RAMALLAH, West Bank Palestinian terrorist Abu Nidal died in Baghdad with multiple gunshot wounds that left unclear whether he had been killed by a rival, slain by his Iraqi patrons or had taken his own life, Palestinian officials said Monday.
The schoolteacher-turned-terror- mastermind, once branded the world's most dangerous terrorist by the U.S. State Department, struck from Paris to Pakistan for more than two decades. His ruthless campaign targeted civilians and eliminated some of the closest associates of Palestinian leader Yasser Arafat.
His most notorious but not most lethal attacks were twin assaults Dec. 27, 1985, on the Israeli airline El Al's ticket counters at Rome and Vienna airports. Eighteen people were killed and 120 wounded.
Abu Nidal, 65, a renegade who opposed any negotiations with Israel, was found dead three days ago in his apartment in the Iraqi capital, said two senior Palestinian officials, speaking on condition of anonymity.
They said they believed Abu Nidal committed suicide but did not explain how he could have shot himself several times. The Al-Ayyam newspaper, close to the Palestinian Authority, reported Monday that Abu Nidal was found shot in the head in his apartment by Iraqi forces who had come to arrest him.
Another Palestinian official said he would not be surprised if a Palestinian had killed Abu Nidal in revenge for assassinations of senior PLO figures.
The shooting death left many questions unanswered. Abu Nidal had collected many enemies, but he had also been ill reportedly with heart disease and bone cancer and that may have led him to commit suicide.
In Baghdad, the deputy Palestinian ambassador, Nejah Abdul-Rahman, said he had no information regarding what he described as "rumors" of Abu Nidal's death.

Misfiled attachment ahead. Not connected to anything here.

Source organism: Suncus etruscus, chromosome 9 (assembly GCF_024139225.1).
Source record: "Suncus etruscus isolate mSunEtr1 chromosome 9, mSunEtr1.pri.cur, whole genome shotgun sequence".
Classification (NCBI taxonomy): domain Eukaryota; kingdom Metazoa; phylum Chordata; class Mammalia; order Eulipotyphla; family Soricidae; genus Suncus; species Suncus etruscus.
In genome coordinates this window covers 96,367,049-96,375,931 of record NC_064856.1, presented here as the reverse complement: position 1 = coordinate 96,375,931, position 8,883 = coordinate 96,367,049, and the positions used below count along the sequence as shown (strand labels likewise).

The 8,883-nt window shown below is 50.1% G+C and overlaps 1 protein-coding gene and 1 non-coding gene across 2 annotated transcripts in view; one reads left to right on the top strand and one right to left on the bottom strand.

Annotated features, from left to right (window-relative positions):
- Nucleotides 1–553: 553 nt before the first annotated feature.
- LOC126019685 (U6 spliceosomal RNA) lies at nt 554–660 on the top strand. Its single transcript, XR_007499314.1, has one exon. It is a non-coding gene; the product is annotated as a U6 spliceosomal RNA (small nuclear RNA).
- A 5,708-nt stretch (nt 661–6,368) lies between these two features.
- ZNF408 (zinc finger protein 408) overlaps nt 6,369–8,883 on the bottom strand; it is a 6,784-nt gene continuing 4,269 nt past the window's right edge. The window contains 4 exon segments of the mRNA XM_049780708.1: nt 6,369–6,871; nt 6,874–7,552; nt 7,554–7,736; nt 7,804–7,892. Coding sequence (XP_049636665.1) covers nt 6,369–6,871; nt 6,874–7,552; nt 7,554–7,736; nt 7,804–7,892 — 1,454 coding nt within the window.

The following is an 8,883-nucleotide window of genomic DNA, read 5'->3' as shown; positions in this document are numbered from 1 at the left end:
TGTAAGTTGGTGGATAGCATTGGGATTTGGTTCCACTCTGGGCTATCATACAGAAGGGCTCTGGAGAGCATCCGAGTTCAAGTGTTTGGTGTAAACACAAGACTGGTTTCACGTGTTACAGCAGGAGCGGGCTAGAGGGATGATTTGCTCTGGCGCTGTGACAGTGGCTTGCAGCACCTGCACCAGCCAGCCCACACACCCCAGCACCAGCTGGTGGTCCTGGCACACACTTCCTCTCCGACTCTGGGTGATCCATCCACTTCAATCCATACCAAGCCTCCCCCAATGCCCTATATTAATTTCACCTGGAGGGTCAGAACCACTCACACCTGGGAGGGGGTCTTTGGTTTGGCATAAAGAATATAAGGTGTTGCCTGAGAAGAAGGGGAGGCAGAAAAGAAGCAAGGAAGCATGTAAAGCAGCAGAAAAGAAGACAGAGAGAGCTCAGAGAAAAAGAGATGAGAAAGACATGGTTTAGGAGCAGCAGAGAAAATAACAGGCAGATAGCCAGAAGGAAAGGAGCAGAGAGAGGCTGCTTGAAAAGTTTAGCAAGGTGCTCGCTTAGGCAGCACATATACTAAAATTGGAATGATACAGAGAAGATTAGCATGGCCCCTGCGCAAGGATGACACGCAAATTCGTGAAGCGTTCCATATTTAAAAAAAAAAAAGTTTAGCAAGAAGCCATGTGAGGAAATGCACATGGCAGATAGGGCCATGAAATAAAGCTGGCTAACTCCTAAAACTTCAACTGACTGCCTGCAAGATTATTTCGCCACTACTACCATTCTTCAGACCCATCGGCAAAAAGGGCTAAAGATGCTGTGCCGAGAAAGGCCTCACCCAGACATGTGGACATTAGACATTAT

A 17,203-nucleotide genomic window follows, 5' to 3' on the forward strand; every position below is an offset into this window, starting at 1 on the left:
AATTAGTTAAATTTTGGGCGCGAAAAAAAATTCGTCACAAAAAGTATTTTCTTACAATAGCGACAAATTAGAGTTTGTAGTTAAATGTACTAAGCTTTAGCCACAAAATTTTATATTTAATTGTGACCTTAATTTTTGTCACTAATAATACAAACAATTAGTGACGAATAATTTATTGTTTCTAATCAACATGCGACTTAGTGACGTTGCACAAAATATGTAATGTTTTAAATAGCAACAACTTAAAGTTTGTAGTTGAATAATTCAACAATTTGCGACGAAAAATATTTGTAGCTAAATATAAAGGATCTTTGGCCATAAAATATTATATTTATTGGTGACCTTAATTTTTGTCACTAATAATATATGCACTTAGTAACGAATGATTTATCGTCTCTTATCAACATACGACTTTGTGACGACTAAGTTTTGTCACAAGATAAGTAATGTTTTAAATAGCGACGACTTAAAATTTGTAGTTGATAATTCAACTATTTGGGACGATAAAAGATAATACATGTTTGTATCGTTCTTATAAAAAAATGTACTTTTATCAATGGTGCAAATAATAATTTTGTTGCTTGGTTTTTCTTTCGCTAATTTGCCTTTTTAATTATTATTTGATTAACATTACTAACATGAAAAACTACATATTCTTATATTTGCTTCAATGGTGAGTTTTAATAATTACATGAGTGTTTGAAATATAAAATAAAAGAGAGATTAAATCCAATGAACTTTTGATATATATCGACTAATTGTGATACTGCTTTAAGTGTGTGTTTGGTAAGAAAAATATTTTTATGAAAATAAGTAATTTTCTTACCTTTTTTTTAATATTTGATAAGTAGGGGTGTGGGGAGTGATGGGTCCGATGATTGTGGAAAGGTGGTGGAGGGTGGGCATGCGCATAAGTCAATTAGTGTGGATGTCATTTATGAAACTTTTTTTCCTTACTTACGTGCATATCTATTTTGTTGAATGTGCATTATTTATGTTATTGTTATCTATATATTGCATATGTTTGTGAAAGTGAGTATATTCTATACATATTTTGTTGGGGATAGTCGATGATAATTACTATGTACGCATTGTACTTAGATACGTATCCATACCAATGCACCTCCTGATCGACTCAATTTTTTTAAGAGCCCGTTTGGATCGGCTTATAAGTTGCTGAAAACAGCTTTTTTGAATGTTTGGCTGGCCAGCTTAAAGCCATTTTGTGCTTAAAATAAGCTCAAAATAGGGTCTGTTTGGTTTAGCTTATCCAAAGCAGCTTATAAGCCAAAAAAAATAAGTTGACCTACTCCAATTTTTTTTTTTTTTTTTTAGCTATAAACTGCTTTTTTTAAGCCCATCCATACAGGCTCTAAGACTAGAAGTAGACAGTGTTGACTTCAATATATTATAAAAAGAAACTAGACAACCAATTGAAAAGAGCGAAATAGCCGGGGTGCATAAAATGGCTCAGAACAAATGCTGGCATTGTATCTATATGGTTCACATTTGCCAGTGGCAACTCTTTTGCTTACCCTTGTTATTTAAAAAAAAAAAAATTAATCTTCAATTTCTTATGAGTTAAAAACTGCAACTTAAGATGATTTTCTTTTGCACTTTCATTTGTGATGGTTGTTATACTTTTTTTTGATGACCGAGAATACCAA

The spokesman for Abu Nidal's group, Ghanem Saleh, speaking in Lebanon, said he heard the report in the news media and had no comment.
In the West Bank city of Nablus, Abu Nidal's brother said he had no information to indicate his brother had died in Baghdad but added that he had not heard from him in 38 years. Mohammed al-Banna, a fruit and vegetable merchant, told Associated Press Television News it was not the first time rumors have circulated concerning the death of his brother, whose real name was Sabri al-Banna.
The U.S. State Department once termed Abu Nidal's group "the most dangerous terrorist organization in existence." But Jordanian political analyst Bilal al-Tal said Monday that Abu Nidal's "influence had diminished" in recent years. Since 1995 he had confined himself to Baghdad with a few close men.
The Israeli Foreign Ministry refused comment on reports of Abu Nidal's death, saying it was an internal Palestinian matter.
In Washington, State Department spokesman Philip Reeker said the Bush administration had no comment, but called Abu Nidal "a craven and despicable terrorist" and said "the world would be a better place without people like Abu Nidal."
Reports of Abu Nidal's death come at a time that the Bush administration is considering military action to topple Iraqi leader Saddam Hussein, who has been accused of sheltering terrorists.
Although Abu Nidal began his activities in the Palestine Liberation Organization, he split from the group in the mid-1970s, protesting that Arafat had not taken a radical enough line against Israel. Abu Nidal then focused on Arafat, killing many of his confidants.
The radical faction that Abu Nidal formed which went by the name Fatah-Revolutionary Council killed at least 275 people and wounded hundreds more in dozens of attacks.